Looking towards Sunday, I read this in the Oxford Bible Commentary about the Exodus reading (Ex0dus 10: 1-17):
“Modern preachers interpret this [the first] command in a moralistic way: anything which absorbs a person’s devotion is his/her god … But this is not what it means in the OT context. It was not self-evident to people in OT times that there was only one God; the demand to worship only one God had to struggle against a polytheism which to many people seemed more natural, reflectign the complexity and unpredictability of the world.” (OBC, OUP, 2001, p. 81)
I got to wondering how to translate this polytheism without simply moralizing, and then I got to wondering if we are really that far from a polytheistic way of thinking which seems “more natural, reflecting the complexity and unpredictability of the world” than faith that one almighty, all-loving God created, sustains and redeems us.
The online dictionary at merriam-webster.com defines “superstition” as
a) belief or practice resulting from ignorance, fear of the unknown, trust in magic or chance, or b) a false conception of causation an irrational abject attitude of mind toward the supernatural, nature, or God resulting from superstition.
Leaving aside for a moment the slightly derogatory tones of the definition, I noticed that, put together, the two aspects of this definition came surprisingly close to describing a polytheistic belief map in which certain forces or gods were to be propitiated out of fear, and some to be courted to provoke magical good luck.
Do we really need to be reminded still to worship one God, and one God only, forsaking all others?
I posted on facebook a request for people’s “favourite” superstitions. The results could be divided roughly into three types:
1. Beliefs that portents or signs in nature tell us something about the way that the world is working. Examples include the “red sky at night” rhymes, which forecast the weather, and one from a friend and mentor, “a green Christmas means a full graveyard,” predicting the effects of a mild winter on the spread of viruses and other maladies. These are less superstitions than “folk wisdom,” with their basis in observation and extrapolation, they aim simply to inform and warn.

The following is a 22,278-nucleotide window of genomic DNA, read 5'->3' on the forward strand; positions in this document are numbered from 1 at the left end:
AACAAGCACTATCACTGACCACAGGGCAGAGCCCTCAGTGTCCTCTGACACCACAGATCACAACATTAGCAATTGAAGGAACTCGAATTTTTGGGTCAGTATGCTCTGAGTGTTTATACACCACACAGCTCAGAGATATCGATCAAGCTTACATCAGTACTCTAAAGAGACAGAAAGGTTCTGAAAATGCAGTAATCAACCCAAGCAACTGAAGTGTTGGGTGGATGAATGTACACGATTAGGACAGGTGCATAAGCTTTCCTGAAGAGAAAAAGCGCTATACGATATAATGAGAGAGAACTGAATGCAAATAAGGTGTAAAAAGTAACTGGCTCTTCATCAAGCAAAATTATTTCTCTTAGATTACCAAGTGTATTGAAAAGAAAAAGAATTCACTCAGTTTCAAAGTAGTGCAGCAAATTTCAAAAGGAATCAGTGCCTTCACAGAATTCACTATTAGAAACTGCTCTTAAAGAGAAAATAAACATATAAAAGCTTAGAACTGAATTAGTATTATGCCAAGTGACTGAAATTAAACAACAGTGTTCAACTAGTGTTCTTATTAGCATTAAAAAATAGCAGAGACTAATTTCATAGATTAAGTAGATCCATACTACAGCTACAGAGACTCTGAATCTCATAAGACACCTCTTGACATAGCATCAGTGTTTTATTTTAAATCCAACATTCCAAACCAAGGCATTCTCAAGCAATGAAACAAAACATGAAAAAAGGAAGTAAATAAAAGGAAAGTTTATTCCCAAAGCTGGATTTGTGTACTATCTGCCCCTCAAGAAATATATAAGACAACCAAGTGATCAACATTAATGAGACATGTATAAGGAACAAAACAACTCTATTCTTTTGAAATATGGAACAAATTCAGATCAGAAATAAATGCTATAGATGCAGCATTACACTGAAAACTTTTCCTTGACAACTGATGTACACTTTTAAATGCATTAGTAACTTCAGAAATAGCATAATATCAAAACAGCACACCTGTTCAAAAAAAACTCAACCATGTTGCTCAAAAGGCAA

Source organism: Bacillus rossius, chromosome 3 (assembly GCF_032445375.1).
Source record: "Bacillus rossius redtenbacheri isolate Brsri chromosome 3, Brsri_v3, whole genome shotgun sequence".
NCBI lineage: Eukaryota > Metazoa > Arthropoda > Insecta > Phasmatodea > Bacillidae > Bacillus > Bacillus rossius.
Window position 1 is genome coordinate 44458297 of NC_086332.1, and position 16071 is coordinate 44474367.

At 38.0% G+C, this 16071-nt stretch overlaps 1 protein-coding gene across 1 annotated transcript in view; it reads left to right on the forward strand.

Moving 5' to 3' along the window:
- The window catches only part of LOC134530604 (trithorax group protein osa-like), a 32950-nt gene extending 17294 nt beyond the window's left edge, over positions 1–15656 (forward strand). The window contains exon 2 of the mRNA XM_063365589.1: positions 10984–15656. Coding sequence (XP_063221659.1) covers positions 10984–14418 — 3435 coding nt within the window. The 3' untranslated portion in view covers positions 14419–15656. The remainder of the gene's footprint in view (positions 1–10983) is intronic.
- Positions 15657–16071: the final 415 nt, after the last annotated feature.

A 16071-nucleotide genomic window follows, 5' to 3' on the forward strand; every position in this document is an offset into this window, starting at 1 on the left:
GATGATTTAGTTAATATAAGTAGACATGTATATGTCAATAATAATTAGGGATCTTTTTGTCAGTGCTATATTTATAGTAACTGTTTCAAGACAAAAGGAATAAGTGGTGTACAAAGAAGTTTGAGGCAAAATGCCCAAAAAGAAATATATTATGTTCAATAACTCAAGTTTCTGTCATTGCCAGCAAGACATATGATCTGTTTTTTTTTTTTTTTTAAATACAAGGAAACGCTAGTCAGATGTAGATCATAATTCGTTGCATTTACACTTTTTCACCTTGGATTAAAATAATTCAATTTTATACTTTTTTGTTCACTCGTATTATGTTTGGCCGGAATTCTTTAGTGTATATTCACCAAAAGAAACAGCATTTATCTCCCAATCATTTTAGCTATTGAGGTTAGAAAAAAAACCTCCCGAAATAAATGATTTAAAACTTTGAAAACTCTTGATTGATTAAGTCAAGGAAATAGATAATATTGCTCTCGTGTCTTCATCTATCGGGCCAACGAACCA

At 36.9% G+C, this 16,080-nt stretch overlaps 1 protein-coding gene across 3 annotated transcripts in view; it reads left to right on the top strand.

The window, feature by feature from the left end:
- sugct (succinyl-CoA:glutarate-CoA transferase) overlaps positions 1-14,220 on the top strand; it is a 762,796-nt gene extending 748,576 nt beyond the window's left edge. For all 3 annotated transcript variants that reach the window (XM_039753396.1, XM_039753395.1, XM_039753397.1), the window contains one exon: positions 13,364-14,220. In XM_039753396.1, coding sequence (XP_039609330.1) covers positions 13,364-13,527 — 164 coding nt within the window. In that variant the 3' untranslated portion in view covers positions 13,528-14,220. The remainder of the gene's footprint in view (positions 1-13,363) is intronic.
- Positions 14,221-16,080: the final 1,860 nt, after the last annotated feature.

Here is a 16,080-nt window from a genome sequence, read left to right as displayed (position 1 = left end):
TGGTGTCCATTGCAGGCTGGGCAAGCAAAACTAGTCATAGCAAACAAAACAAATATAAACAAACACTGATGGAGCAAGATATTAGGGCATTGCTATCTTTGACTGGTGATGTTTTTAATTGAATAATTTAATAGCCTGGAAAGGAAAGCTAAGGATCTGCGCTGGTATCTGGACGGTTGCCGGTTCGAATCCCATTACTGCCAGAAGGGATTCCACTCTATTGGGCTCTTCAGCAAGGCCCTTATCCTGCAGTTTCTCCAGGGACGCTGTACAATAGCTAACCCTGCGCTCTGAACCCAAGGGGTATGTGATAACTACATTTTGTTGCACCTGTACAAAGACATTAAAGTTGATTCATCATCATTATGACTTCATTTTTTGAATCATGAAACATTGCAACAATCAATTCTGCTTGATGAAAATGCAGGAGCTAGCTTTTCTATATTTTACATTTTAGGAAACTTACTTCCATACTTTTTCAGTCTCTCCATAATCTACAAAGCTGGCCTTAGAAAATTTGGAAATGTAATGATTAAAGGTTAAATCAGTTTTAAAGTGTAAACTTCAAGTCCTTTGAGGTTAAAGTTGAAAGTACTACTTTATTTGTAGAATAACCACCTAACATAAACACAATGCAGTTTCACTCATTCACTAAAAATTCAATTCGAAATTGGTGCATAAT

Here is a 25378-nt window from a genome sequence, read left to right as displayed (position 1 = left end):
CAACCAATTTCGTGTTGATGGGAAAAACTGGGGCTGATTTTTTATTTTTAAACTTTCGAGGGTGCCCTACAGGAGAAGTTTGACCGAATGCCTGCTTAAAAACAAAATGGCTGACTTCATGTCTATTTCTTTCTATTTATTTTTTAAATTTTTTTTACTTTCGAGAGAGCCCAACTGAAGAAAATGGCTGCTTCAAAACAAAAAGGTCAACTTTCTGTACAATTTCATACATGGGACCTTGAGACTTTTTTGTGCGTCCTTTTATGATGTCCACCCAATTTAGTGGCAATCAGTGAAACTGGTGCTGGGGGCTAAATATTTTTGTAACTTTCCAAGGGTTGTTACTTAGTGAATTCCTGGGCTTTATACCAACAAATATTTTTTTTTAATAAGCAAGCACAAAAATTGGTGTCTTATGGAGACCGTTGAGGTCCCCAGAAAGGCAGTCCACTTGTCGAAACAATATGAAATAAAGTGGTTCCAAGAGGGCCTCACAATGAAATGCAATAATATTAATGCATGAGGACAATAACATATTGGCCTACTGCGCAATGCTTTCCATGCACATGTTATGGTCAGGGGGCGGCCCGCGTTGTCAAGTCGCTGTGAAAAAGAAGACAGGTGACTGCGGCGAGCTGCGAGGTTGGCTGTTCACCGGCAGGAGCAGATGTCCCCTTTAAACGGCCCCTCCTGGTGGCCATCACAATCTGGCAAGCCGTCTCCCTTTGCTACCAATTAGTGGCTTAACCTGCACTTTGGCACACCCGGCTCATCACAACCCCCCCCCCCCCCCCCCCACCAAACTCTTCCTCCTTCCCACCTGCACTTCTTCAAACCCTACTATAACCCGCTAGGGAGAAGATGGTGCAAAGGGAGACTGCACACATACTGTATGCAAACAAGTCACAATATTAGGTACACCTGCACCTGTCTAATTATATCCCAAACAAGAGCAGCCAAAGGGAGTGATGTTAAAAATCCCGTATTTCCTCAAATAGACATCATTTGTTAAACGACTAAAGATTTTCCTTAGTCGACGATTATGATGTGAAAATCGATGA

2. Beliefs and practices that promote good luck, sometimes by capitalizing on good fortune already achieved, sometimes by buying luck: finding a four-leaf clover or picking up a penny; wearing inside-out pyjamas for a snow day; winning the wishbone, or throwing a coin in a wishing well. I don’t for the life of me know how getting bird poop on you ever became lucky!
3. Beliefs and practices that ward off evil or malign influence: avoiding certain numbers; holding breath when passing a graveyard to keep out ghosts; touching wood to avoid “tempting fate” when relating good news; avoiding stepping on the cracks in the pavement in case of breaking one’s mother’s back (or, in some rare cases, jumping on them!); throwing slipped salt over the left shoulder. Other evil portents – frogs in the house, magpies, black cats – simply bear witness to the malignancy of the powers that be that are already in effect.
There are also a few fond beliefs that, to my mind, seem to come out of common sense practice: if you walk under a ladder, you undertake a certain amount of risk that something/one will fall on you. And if you break a mirror, you will probably be picking up broken glass for at least seven years …
The fullest category, at least anecdotally, seems to be the third: warding off evil or malign influences. How far away really is that from an ancient practice of mollifying, courting or appeasing the polytheistic gods? Have we yet fully to trust that “the Lord your God” is the one, the true, the living God who holds all things in the hands that created them, and loves all that those hands have made?